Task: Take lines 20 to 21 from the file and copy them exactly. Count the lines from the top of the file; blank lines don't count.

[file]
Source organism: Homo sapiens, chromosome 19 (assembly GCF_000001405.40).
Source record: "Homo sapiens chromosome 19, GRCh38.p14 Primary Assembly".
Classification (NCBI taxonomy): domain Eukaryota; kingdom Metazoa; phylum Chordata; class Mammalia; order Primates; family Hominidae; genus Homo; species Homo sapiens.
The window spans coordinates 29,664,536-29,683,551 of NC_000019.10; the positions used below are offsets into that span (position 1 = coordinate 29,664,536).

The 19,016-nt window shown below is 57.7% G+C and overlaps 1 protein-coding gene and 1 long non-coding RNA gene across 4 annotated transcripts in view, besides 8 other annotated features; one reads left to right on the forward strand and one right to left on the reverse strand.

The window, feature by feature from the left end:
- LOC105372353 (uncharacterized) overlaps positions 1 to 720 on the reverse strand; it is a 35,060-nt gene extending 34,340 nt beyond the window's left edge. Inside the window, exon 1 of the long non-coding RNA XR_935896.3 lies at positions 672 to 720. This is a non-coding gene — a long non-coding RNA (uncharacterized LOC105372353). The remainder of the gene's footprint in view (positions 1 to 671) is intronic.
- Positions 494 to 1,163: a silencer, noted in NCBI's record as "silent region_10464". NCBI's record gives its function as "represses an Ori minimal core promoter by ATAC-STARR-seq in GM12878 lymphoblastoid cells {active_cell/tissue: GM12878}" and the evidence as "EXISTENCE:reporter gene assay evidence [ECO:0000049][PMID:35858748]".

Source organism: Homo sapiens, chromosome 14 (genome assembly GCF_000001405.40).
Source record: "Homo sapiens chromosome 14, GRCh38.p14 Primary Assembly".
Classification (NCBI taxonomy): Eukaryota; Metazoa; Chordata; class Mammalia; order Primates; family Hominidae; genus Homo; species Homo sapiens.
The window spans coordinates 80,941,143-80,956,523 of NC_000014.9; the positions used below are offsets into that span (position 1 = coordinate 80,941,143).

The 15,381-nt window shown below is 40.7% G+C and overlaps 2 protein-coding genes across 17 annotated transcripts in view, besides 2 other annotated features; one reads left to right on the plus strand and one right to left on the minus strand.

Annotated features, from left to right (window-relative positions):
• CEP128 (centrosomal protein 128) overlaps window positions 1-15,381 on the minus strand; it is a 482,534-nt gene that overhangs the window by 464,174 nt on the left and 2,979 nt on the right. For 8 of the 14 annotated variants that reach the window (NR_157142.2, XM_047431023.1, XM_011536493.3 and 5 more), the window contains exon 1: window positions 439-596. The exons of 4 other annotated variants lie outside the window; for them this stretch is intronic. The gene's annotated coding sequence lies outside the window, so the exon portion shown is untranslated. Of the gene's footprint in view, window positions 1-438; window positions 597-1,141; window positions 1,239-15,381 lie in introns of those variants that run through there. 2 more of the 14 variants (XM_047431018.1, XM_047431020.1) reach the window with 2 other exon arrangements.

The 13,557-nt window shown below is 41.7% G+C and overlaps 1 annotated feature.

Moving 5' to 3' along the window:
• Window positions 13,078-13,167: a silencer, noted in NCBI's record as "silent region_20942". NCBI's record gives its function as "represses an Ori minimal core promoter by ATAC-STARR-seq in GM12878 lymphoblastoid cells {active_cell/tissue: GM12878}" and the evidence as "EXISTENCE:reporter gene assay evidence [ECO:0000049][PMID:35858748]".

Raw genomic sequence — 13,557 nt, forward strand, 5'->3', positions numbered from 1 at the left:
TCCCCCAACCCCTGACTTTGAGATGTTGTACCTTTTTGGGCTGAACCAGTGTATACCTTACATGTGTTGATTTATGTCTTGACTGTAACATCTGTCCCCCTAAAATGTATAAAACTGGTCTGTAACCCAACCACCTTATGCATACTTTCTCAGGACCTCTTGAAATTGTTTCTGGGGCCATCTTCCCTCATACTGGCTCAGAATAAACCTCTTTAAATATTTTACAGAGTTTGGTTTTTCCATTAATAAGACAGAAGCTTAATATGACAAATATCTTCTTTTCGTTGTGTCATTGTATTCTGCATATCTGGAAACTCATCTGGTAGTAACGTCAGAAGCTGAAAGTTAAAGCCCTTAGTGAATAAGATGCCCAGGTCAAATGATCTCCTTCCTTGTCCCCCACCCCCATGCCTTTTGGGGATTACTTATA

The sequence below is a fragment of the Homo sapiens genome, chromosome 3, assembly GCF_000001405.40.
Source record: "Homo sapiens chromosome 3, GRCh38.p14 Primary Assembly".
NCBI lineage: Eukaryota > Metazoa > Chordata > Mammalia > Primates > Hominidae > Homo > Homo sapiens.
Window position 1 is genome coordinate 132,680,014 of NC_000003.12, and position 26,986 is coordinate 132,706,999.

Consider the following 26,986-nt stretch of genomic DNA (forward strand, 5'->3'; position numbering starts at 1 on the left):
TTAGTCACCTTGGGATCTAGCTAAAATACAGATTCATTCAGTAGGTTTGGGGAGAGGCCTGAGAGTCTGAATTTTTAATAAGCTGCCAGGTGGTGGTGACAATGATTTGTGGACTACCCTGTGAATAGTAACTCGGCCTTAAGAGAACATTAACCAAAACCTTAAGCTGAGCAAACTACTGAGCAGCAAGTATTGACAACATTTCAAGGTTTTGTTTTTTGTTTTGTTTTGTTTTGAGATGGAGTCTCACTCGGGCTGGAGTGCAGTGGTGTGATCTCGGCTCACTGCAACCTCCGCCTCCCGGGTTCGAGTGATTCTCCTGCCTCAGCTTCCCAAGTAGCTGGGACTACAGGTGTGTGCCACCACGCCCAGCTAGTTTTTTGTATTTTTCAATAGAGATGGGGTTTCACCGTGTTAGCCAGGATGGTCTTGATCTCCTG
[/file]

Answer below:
TCCCCCAACCCCTGACTTTGAGATGTTGTACCTTTTTGGGCTGAACCAGTGTATACCTTACATGTGTTGATTTATGTCTTGACTGTAACATCTGTCCCCCTAAAATGTATAAAACTGGTCTGTAACCCAACCACCTTATGCATACTTTCTCAGGACCTCTTGAAATTGTTTCTGGGGCCATCTTCCCTCATACTGGCTCAGAATAAACCTCTTTAAATATTTTACAGAGTTTGGTTTTTCCATTAATAAGACAGAAGCTTAATATGACAAATATCTTCTTTTCGTTGTGTCATTGTATTCTGCATATCTGGAAACTCATCTGGTAGTAACGTCAGAAGCTGAAAGTTAAAGCCCTTAGTGAATAAGATGCCCAGGTCAAATGATCTCCTTCCTTGTCCCCCACCCCCATGCCTTTTGGGGATTACTTATA

The sequence below is a fragment of the Homo sapiens genome, chromosome 3, assembly GCF_000001405.40.